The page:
The Moment newsletter

Published — October 21, 2020

Native Americans and the racial reckoning

Randall Akee (UCLA)


Welcome to The Moment. I’m Susan Smith Richardson, CEO of the Center for Public Integrity.

Their voices may not be elevated in national news coverage of this moment of reckoning about racial justice, but Indigenous people in this country have been disproportionately affected by the coronavirus and other issues at the center of today’s public discussions. Death rates for American Indians have been 1.5 times those for whites and infection rates have been 3.5 times those for whites.  And Native Americans are most likely to be killed by law enforcement, at a rate three times higher than whites. 

The issues affecting Indigenous peoples, who didn’t become U.S. citizens until 1924, are rooted in a legacy of colonization and displacement within the United States, says Randall Akee, a professor of public policy and chair of the American Indian Studies Interdepartmental Program at the University of California, Los Angeles. Akee says land and self-governance remain key issues of equity as the country reflects on its historical subjugation of Native Americans and communities of color.  

And now a moment with Randall Akee…

*This interview was edited and condensed for clarity.

How is this moment of national reckoning about racial justice affecting Indigenous peoples in the United States?

There’s a lot of allyship going on [with Black people] and there are similarities in terms of the negative impact of overly harsh policing and intrusion into communities of color in general. … The incidents of police brutality and murder are approaching those of African Americans. Overall, the Indigenous community is smaller, and sometimes cases are less reported, but nonetheless the case rates are quite high. This is not something that’s foreign to Indigenous peoples in the United States by any means.

One important differentiation, however, is that for [Native Americans] reckonings of race and equality also stem from the political status of the inherent sovereignty of tribal nations and Indigenous peoples. … that is an added dimension that sometimes may complicate the conversation or the discussion. So, there are ways in which there are these consummate topics that are aligned with Black Lives Matter because some of the impacts are similar. But there are other dimensions which significantly differ in that regard.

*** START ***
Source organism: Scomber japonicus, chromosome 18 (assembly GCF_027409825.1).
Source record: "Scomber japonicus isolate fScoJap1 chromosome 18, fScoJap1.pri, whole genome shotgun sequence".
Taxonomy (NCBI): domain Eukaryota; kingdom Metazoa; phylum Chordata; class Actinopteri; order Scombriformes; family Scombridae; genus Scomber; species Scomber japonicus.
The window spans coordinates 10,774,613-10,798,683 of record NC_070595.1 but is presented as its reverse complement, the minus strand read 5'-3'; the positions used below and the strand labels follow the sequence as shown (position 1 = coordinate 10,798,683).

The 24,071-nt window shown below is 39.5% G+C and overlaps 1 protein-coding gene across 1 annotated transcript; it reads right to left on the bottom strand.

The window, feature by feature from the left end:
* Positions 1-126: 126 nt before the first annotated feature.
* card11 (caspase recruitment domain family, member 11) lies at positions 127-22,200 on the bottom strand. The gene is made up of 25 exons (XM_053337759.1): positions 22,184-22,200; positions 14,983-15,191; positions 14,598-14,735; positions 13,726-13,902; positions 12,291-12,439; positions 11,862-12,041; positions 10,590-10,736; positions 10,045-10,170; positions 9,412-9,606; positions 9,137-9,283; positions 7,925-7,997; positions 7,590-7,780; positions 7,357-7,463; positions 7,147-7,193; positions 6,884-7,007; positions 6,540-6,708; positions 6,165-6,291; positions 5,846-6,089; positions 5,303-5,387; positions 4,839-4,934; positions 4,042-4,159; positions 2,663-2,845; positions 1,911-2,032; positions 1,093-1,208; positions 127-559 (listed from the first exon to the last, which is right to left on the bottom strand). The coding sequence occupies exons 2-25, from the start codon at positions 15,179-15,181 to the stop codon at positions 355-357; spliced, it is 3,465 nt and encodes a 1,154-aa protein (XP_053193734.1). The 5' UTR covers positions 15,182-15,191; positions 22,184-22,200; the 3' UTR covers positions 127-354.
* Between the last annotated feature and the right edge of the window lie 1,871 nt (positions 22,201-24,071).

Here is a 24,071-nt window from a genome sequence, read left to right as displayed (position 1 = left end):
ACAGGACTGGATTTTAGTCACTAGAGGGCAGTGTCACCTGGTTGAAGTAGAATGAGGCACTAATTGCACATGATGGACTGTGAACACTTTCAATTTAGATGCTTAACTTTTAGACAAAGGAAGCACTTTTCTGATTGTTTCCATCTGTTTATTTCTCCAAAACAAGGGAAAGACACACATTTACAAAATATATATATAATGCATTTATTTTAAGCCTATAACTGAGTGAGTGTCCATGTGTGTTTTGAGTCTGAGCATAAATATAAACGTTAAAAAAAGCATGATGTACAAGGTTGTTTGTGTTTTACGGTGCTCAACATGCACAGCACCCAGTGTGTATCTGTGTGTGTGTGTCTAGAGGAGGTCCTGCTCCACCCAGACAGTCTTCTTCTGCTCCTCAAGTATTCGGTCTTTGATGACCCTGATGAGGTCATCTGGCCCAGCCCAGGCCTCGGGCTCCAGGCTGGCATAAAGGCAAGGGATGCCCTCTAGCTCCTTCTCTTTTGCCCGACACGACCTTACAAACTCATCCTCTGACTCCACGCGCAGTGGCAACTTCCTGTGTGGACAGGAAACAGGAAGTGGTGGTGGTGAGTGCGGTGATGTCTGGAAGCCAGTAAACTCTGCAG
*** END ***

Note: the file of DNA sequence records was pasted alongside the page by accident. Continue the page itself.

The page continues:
President Calvin Coolidge stands with a Native American group at the White House in 1925, a year after they were granted the right to citizenship. (Library of Congress)

Explain more about the importance of self-governance and sovereignty.

With regard to the sovereign insured rights of Indigenous peoples, it all derives from their relationship to the land and specifically the lands on which their ancestors lived from time immemorial. That relationship generally doesn’t exist for anyone else in the continental United States. That differs from immigrant groups in the United States and/or the descendants of former slaves. They obviously have different histories. Indigenous peoples have a distinctly unique relationship to particular places, particular land. That is a claim that is recognized in the U.S. Constitution … understanding that these are separate different peoples and at the time of the writing of the Constitution were not included or considered citizens. We conflate [Native American issues with those of other communities of color], but they are distinctly different legally, politically, socially and culturally.